by Tonya Schaeffer
According to National Institute of Mental Health, suicide is a major public health problem and a leading cause of death in the United States. The effects of suicide go beyond the person who acts to take his or her life – it can have a lasting effect on family, friends and communities.
Are Suicide Rates Increasing?
The American College Health Association (ACHA) states that the suicide rate among young adults, ages 15-24, has tripled since the 1950’s. On average, there are 129 suicides per day in the U.S. More males die from suicide than females (approximately four male deaths by suicide for each female death by suicide). However, females attempt suicide three times more often than males.
Some risk factors for suicide include: previous attempts; depression and other mental health disorders; family history of a mental health or substance disorder; family history of suicide; drug and alcohol abuse; family history of violence, including physical or sexual abuse; impulsivity and or poor self control; hopelessness; medical illness; firearms in the home; and being exposed to others’ suicidal behavior, such as a family member, peer or media figure.
There are many other factors that could lead to suicide, too. Even among people who have risk factors for suicide, most do not attempt it. It remains difficult to predict who will act on suicidal thoughts.
The following behaviors may be a sign that someone is thinking about suicide: talking about wanting to die or wanting to kill themselves, sharing feelings of hopelessness, or feeling empty or numb. Other behaviors include planning or looking for a way to kill themselves, such as searching online for ideas, stocking up on pills or newly acquiring potentially lethal items (firearms or ropes). In addition, talking about being a burden to others, giving away important possessions, displaying extreme mood swings, or suddenly changing from very sad to very calm or happy are telltale signs.
Often in my office, a parent might be confused about how serious they should take their child talking about suicide. They might think their child is just seeking attention. However, suicidal thoughts or actions are a huge red flag that the person is in distress and an alert they need help. Any warning sign or symptom of suicide should not be ignored. Threatening to die by suicide is not a typical response to stress and should not be taken lightly.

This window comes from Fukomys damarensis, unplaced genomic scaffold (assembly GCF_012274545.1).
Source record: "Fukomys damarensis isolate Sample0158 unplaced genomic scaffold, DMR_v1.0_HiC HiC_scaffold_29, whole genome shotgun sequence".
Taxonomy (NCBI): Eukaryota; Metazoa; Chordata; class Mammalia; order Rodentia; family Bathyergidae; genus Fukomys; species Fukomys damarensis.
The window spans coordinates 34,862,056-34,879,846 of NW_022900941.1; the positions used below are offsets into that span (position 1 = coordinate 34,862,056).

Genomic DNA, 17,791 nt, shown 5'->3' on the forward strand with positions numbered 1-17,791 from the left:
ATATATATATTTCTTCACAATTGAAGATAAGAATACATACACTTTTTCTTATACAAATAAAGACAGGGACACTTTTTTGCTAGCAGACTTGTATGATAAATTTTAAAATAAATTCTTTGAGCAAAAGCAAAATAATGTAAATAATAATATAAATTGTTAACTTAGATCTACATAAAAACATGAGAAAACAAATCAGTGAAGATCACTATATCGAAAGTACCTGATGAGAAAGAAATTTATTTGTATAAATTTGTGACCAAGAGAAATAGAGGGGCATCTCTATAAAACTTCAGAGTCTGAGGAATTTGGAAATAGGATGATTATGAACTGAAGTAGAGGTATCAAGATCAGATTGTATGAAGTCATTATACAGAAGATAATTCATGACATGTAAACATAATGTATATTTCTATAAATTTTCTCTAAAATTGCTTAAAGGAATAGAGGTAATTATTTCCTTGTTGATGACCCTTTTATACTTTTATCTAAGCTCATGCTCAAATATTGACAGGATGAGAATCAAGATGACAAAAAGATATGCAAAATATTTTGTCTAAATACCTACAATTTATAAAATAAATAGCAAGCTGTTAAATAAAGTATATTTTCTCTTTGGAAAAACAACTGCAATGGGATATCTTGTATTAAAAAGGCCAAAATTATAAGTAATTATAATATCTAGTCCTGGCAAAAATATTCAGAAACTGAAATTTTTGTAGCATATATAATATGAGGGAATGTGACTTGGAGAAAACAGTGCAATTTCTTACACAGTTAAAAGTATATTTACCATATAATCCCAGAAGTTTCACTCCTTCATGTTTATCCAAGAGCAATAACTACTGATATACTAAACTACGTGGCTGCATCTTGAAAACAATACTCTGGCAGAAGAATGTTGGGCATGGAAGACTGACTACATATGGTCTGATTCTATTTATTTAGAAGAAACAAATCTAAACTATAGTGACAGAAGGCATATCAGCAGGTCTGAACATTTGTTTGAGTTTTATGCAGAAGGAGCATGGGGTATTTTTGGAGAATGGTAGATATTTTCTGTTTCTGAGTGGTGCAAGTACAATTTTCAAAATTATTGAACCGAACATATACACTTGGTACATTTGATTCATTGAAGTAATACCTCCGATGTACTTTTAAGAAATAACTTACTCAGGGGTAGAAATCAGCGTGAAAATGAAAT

Addressing Some Common Myths of Suicide
If I talk about suicide, then it might put the idea in their head.
This is not true! Several studies examining this concern have demonstrated that asking people if they are having suicidal thoughts or behaviors does not induce or increase such thoughts or experiences. Asking someone directly, “Are you thinking of killing yourself,” can be the best way to identify someone at risk for suicide. Another myth is people believing that talking to the person directly can’t make a difference to them. Talking to the person can help tremendously – it opens up a line of communication. Ignoring or minimizing a person’s feelings, thoughts or actions surrounding suicide is not advisable.
Most of the time a family member or friend are the first people to notice the warning signs of suicide. If someone tells you they are going to kill themselves, do not leave them alone, and do not promise anyone you will keep their suicidal thoughts a secret. It is important to have a plan in place to make sure the individual is as safe as possible. But, you should seek professional help as soon as possible.
As a mental health professional, suicide is a major concern and we are quite often assessing for it. The amount of request for services related to suicide has increased dramatically over the years.
If you have someone in your life who you believe is suicidal, don’t wait to reach out for help. This is not something to take lightly. In fact, if they are displaying risk factors and have a plan, take them to a local emergency room to be assessed. All too often people are seeing warning signs and reach out to us for services, and due to demand we can’t accommodate them in their time of need.
If you know someone in crisis, you can also call the toll-free NATIONAL SUICIDE PREVENTION LIFELINE at 1-800-273-TALK (8255), 24 hours a day, 7 days a week. The service is available to everyone. The deaf and hard of hearing can contact the LIFELINE via TTY at 1-800-799-4889. All calls are confidential.
Contact social media outlets directly if you are concerned about a friend’s social media updates, or dial 911 in an emergency.
The Crisis Text Line is another resource available 24 hours a day, 7 days a week. Text “HOME” to 741741.